Travel differently this summer and choose the stars, in Northern Ireland’s mountain ranges and river edges. You might want an open tent experience under the skies, or a luxury glamping cabin, high in the mountains – and ‘The North’ has all this and more. From the North Coast to Lough Erne, here’s our top picks for camping in the region.
If tents aren’t your thing, pitch up a caravan at Deighans Caravans, a short walk away from the glorious Benone Strand, in Limavadey, County Londonderry. It sits on the edge of Binevenagh Mountain and comes with beautiful views of the wide coast and mountain backdrop, plus a range of facilities. As a NITB rated five-star resort, the park has a shower block, electric hookup and more outdoor activities than you can fit in your weekend, including the nearby Downhill Forest and stables. Be sure to check out the famous Mussenden Temple, an ancient library that sits atop the Downhill cliffs.
This amazing campsite is located in Tandragee, where you can choose your stay in a traditional teepee, a gypsy caravan, or geodesic dome (which is amazing as it sounds). Tradition and simplicity is the mantra; the experience hopes to bring visitors closer to history, closer to nature, and further away from their mobile phones. You’ll fall in love with your chosen lodge, which includes room for two adults and children and a unique design to fit the theme of the stay. You can check out the website for exact specifications for all lodges.
Wouldn’t every child love to play in a park that overlooks an ancient causeway designed by giant’s? In Ballycastle, the Causeway Holiday Park lies east of the famous UNESCO-listed sight and possibly offers the best view of Northern Ireland. With full facilities and walking distance to Ballycastle and the wider Glens of Antrim, it’s a great base to travel to and from and it provides all the essential facilities visitors will need for the stay. For the more luxury campers, there’s also an indoor pool!
Pitch up a tent at Dungannon Park in Tyrone and sleep under the stars in the heart of the Ulster land. This park is best for fishing and activity trips, with a surrounding lake for game fishing and 70-acre land for anything else. Waking up to a lakeside view will never look so serene. The popular Dungannon walking trail takes visitors through the campsite, into the surrounding land, over wooden bridges and along the freshwater lake – you’ll feel at home with nature here. If you aren’t planning a hike, be sure to visit the nearby Oxford Island Nature Reserve, a National Reservation for several species’ of birds which sits at the edge of Northern Ireland’s largest lake, Lough Neagh.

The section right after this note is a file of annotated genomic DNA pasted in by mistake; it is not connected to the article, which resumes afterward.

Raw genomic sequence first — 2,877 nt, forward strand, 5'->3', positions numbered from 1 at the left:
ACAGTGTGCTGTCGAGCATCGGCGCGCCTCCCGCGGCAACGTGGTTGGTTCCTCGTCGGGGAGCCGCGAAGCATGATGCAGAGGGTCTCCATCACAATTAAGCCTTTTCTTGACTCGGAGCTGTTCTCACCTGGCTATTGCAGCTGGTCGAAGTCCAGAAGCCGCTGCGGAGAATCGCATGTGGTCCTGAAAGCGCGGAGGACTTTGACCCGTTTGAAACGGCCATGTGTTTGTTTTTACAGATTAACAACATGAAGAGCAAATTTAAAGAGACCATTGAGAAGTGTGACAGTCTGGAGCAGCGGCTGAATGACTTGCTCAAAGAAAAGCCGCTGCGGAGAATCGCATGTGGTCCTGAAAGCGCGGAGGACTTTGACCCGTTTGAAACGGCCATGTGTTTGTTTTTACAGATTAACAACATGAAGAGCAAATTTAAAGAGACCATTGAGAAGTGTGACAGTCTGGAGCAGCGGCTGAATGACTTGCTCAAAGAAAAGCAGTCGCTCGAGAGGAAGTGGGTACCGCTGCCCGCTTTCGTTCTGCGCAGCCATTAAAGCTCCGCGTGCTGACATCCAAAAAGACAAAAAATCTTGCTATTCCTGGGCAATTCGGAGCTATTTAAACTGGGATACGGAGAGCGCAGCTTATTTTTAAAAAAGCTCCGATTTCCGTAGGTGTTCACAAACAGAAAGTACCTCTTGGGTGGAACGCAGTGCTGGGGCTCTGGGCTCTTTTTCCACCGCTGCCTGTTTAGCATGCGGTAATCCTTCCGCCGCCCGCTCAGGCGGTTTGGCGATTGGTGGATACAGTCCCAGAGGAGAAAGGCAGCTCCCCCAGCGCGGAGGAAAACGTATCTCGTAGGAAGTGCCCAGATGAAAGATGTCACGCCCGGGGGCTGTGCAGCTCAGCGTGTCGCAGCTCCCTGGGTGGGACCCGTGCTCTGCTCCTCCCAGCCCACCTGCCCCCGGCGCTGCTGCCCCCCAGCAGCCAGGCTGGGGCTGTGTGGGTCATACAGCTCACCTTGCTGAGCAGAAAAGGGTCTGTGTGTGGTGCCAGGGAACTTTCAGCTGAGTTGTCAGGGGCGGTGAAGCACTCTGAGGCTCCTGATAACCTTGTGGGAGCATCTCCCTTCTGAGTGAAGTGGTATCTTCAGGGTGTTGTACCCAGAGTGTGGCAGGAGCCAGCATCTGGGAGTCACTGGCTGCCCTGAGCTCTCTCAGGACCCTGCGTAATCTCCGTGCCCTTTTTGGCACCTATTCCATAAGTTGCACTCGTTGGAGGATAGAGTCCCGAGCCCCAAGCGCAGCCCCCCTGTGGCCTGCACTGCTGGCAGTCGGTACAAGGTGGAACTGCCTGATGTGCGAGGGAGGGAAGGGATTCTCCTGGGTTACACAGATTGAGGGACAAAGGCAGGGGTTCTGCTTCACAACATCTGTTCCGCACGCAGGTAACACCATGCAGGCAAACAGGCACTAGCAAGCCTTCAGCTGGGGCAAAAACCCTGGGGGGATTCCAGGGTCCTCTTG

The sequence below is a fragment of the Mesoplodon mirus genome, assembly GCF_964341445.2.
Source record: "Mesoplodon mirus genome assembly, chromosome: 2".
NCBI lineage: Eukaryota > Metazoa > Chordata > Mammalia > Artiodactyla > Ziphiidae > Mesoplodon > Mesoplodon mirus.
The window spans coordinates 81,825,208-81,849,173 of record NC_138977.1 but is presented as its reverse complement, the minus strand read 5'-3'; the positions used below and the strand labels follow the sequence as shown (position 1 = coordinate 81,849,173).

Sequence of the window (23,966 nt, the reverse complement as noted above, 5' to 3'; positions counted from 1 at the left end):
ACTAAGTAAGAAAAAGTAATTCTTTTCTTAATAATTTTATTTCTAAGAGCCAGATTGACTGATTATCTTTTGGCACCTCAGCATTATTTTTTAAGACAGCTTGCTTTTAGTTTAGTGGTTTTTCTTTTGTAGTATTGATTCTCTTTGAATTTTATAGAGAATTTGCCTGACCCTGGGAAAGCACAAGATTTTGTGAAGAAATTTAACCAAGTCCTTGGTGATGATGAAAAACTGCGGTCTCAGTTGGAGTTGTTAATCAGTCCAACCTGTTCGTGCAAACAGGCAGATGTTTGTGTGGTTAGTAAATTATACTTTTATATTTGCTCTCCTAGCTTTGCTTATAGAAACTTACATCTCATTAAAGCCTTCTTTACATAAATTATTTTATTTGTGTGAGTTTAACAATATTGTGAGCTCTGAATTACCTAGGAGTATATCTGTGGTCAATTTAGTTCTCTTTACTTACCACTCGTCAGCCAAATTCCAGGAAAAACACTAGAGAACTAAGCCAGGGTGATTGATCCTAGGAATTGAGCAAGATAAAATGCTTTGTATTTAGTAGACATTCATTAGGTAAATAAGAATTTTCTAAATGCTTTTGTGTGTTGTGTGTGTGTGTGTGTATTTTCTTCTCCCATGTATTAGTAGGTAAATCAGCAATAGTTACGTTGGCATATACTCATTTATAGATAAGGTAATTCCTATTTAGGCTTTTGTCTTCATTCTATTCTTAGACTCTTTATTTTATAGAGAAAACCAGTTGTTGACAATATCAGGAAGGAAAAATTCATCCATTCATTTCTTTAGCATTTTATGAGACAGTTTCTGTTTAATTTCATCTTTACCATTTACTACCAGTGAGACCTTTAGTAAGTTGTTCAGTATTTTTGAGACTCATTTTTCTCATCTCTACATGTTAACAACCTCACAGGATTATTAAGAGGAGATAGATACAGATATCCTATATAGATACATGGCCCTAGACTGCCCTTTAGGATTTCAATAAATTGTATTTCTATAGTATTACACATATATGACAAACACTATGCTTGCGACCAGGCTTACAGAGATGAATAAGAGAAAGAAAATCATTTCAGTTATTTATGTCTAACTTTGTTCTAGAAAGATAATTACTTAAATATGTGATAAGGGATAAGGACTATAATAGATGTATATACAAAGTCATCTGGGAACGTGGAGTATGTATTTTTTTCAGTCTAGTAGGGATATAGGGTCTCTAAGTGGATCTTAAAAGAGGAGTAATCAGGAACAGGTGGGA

Clogher Valley is one of Northern Ireland’s most remote locations, and includes its own campsite in Fivemiletown, County Tyrone. There are a number of facilities to include showers but most visitors provide their own essentials. The views are rewarding and the atmosphere is utterly peaceful. Situated close to the Blessingbourne Mountain Bike Trail, the site is tailored for experienced mountain bikers who want to experience the countryside in exhilaration. Try out the red trail for the most extreme route, which takes roughly one hour and is not for the faint of heart. More details about the Blessingbourne Bike Trails can be found here.
The small town of Cushendun in County Antrim is a wonderful destination along the Northern Coast, where visitors can camp in an unusual dome cabin deep in the woodlands. If you aren’t a fan of open tents, try out the glamping experience in one of four hard-standing lodges, which all have their own shower room and TV – and room for five! Some of the cabins are placed to give you the greatest view of the coast, all the way to the Mull of Kintyre. Be sure to visit Cushendun and the surrounding coastal destinations, including Torr Head and Cushendall, further South.
The town of Rostrevor, beyond Warrenpoint is an unspoilt gem in Northern Ireland’s countryside. Kilbroney Park is one of the best places to park a camper or pitch a tent, for its amazing views of Carlingford Lough, just across the water, in Ireland. You’ll love the Rostrevor forest trails, which lead to the famous Cloughmore Stone high into the mountains – visitors can also drive part of the way due to the steepness and duration of the trails. Also check out the nearby Fairy Glen, a magical walking trail through waterfalls, meadows and woodland trees. This area has to be on top of any camper’s list.
You’ll never experience the Mournes quite like this, in a luxury glamping pod high into the mountain range. The mountain centre is situated just outside the beautiful border town of Rostrevor, in Knockbarragh Valley. Not only are there smaller glamping pods at this destination, there’s a communal catering area for large groups staying together. A great place to stay if you are planning a sporting activity, this company owns the National Mountain Bike Centre nearby and a water sports centre at Carlingford Lough. With such beautiful views of the Lough, you might prefer to pitch a tent – the centre has camping space for 40 tents and an excellent BBQ and shower facility. If you truly want to sleep under the stars, this mountain centre is the safest way to do so in the region!